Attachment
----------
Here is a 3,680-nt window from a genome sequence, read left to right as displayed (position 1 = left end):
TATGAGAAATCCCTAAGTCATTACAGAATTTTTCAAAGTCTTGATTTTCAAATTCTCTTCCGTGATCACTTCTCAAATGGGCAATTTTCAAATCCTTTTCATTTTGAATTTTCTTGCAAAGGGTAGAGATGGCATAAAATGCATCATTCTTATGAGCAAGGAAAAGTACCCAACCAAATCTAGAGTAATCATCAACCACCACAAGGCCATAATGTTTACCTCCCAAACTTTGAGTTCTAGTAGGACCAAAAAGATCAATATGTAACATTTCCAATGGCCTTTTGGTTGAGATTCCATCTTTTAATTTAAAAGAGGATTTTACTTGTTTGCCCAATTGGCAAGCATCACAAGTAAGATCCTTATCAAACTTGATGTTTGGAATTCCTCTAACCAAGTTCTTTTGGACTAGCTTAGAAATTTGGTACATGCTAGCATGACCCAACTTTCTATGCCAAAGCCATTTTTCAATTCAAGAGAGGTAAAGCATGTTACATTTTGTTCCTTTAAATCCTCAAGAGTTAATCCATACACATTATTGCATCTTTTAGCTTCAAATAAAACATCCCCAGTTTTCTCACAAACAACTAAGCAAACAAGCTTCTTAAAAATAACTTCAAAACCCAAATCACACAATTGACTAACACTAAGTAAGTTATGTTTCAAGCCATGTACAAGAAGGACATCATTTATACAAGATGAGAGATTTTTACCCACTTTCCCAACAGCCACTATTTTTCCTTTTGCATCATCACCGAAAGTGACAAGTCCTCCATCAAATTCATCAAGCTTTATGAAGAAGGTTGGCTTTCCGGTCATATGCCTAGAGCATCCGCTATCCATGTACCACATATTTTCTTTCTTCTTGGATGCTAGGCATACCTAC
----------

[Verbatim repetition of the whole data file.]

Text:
Here is a 3,680-nt window from a genome sequence, read left to right as displayed (position 1 = left end):
TATGAGAAATCCCTAAGTCATTACAGAATTTTTCAAAGTCTTGATTTTCAAATTCTCTTCCGTGATCACTTCTCAAATGGGCAATTTTCAAATCCTTTTCATTTTGAATTTTCTTGCAAAGGGTAGAGATGGCATAAAATGCATCATTCTTATGAGCAAGGAAAAGTACCCAACCAAATCTAGAGTAATCATCAACCACCACAAGGCCATAATGTTTACCTCCCAAACTTTGAGTTCTAGTAGGACCAAAAAGATCAATATGTAACATTTCCAATGGCCTTTTGGTTGAGATTCCATCTTTTAATTTAAAAGAGGATTTTACTTGTTTGCCCAATTGGCAAGCATCACAAGTAAGATCCTTATCAAACTTGATGTTTGGAATTCCTCTAACCAAGTTCTTTTGGACTAGCTTAGAAATTTGGTACATGCTAGCATGACCCAACTTTCTATGCCAAAGCCATTTTTCAATTCAAGAGAGGTAAAGCATGTTACATTTTGTTCCTTTAAATCCTCAAGAGTTAATCCATACACATTATTGCATCTTTTAGCTTCAAATAAAACATCCCCAGTTTTCTCACAAACAACTAAGCAAACAAGCTTCTTAAAAATAACTTCAAAACCCAAATCACACAATTGACTAACACTAAGTAAGTTATGTTTCAAGCCATGTACAAGAAGGACATCATTTATACAAGATGAGAGATTTTTACCCACTTTCCCAACAGCCACTATTTTTCCTTTTGCATCATCACCGAAAGTGACAAGTCCTCCATCAAATTCATCAAGCTTTATGAAGAAGGTTGGCTTTCCGGTCATATGCCTAGAGCATCCGCTATCCATGTACCACATATTTTCTTTCTTCTTGGATGCTAGGCATACCTAC